A good sleep schedule is important for anyone, especially student-athletes. Student-athletes are constantly faced with tiring demands between keeping up with schoolwork, practices, workouts and performing their best at games, all while trying to maintain a somewhat normal social life. Therefore, getting proper sleep is critical for student-athletes. The Sports Science Institute of the National Collegiate Athletic Association (NCAA) explains that sleep is not just a passive state of rest, but an active state that helps our bodies rebuild, repair, regenerate and reorganize. This aspect of sleep is how athletes can keep their bodies and minds healthy while facing high physical and mental challenges.
The excerpt Mind, Body and Sport: Sleeping disorders from the NCAA explains more of what athletes’ sleep is affected by the most. The main barriers to an athlete getting proper sleep are stress and time. Time seems to be packed and chaotic most days for an athlete. In college, student-athletes are having to keep up with the timing of games, practices, travel and workouts while managing their conflicts with classes or social time. With the extra time demands on an athlete, they can easily become stressed and lose sleep opportunities. In fact, a NCAA study reports that one-third of student athletes get fewer than seven hours of sleep a night.
Proper sleep benefits athletes overall. More specifically, getting enough sleep will help improve an athlete’s performance and maintain stress levels. As a current student-athlete, I have personally experienced the stress of playing a sport in college. I have been an athlete at my university for three years now, and I am still learning how to manage the stress of it and keeping positive sleep habits. I can tell you, it’s not easy. It always seems like I have something to do. Class work continues to increase as the semester progresses while my sport requires me to be at something at least four to five times a week. Not to mention those “somethings” my sport has me at, are always physically demanding. I am constantly being pulled in different directions and the continuous running around often creates stress. It all takes a toll on my body and mind. This also leaves a lot of room for my sleep schedule to suffer.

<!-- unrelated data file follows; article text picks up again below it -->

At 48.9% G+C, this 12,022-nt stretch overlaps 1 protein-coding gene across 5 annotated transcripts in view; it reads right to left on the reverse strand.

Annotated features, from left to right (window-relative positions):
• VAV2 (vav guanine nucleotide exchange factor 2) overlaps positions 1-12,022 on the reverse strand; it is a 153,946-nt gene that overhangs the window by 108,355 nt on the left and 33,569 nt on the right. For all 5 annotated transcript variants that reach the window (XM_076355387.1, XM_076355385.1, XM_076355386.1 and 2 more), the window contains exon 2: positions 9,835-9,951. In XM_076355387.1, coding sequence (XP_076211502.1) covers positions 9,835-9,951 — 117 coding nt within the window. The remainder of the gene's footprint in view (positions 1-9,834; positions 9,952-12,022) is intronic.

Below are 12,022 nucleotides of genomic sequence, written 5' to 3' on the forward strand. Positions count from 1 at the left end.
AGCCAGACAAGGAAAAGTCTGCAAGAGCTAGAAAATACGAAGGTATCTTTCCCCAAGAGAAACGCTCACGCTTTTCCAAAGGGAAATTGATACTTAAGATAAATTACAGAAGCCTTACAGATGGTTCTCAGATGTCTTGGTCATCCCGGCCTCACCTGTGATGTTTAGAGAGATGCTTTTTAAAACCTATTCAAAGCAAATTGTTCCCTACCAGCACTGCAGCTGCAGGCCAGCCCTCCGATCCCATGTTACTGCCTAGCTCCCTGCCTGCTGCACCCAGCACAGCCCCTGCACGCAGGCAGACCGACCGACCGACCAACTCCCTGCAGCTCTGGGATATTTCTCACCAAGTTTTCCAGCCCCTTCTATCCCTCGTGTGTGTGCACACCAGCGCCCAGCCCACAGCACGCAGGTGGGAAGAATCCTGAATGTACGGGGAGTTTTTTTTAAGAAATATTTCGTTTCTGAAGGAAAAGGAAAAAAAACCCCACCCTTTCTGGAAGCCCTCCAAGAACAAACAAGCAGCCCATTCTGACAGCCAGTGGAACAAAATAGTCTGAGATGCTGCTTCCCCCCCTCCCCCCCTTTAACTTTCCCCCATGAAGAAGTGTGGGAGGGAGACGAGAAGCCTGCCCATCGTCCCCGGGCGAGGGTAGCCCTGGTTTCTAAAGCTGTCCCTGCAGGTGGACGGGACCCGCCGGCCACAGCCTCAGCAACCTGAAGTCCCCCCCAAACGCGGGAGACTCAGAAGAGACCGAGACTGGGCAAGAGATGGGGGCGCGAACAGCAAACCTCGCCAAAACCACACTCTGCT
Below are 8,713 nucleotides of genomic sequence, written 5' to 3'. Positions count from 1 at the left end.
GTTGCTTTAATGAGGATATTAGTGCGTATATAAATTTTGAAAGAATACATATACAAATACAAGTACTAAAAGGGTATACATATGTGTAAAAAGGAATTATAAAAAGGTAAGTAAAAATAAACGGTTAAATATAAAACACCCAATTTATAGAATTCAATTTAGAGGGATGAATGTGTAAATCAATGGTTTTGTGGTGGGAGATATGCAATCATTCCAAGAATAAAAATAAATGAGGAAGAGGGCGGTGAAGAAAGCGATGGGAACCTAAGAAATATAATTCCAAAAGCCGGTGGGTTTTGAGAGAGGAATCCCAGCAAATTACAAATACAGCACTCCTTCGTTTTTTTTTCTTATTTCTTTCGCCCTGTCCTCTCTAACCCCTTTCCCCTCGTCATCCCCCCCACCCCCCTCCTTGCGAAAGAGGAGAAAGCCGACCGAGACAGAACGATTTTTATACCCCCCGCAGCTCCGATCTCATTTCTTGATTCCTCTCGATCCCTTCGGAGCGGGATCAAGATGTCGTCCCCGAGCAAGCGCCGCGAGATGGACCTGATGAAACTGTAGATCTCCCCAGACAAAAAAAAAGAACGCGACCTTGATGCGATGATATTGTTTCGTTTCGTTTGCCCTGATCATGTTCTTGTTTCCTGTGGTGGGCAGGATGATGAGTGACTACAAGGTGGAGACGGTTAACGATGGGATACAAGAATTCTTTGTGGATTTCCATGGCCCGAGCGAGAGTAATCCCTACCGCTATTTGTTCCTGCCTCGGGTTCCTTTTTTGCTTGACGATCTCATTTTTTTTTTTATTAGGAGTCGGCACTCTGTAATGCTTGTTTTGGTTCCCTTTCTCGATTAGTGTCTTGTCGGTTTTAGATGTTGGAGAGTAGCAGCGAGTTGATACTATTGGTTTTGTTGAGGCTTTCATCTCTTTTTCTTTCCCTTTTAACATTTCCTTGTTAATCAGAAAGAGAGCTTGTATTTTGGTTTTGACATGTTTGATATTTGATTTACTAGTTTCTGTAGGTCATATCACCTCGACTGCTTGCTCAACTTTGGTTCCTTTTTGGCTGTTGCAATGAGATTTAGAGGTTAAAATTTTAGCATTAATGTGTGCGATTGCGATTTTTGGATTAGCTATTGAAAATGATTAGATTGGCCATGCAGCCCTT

Stress impacts sleep in many ways. The article Sleep and Mood with Harvard Medical Department, helps explain how stress can affect sleep. Stress often makes the body aroused and alert. Since stress has this effect on the body, it makes it more difficult for a person to wind down and be able to truly rest. Sleep problems are more prone to happen for anyone under increased amounts of stress, especially student-athletes.
One of the best ways an athlete can combat the demands of playing a sport in college is to create positive daily habits. Having good daily habits or a routine will help make the busy schedule seem manageable and lessen stress levels by using time effectively. Below is a list of ideas or practices that I have personally used or seen teammates use to help balance everything as a student-athlete.
- Write your schedule and assignments in a weekly planner.
- Break down working on large assignments into multiple days.
- Spend at least 30 minutes a day practicing self-care.
- Taking a long shower
- Watching your favorite show
- Take time to decompress before trying to fall asleep.
- Find a support system in counselors, family, friends or etc.
The list could go on and on, but these are five things that have made a direct impact on me and have allowed me to decrease stress or time management issues in my life here at school. These practices have also helped me get better sleep because I don’t have this constant stress or busy schedule that weighs me down.
Being a student-athlete presents many challenges, such as the stress mentioned before, that impact many aspects of a person’s life. Being able to manage stress levels will only help when trying to get good sleep. In turn, being able to get good sleep will help athletes face the physical and mental stressors the next day, week or season will present.
Sleep doesn’t just have physical effects on athletes but it also has mental effects. By having better sleeping patterns you can improve performance, mental strength, consistency, reduce the risk of injuries and fatigue. Whether you’re competing at the highest level or just playing for fun, the importance of sleep is unmatched.
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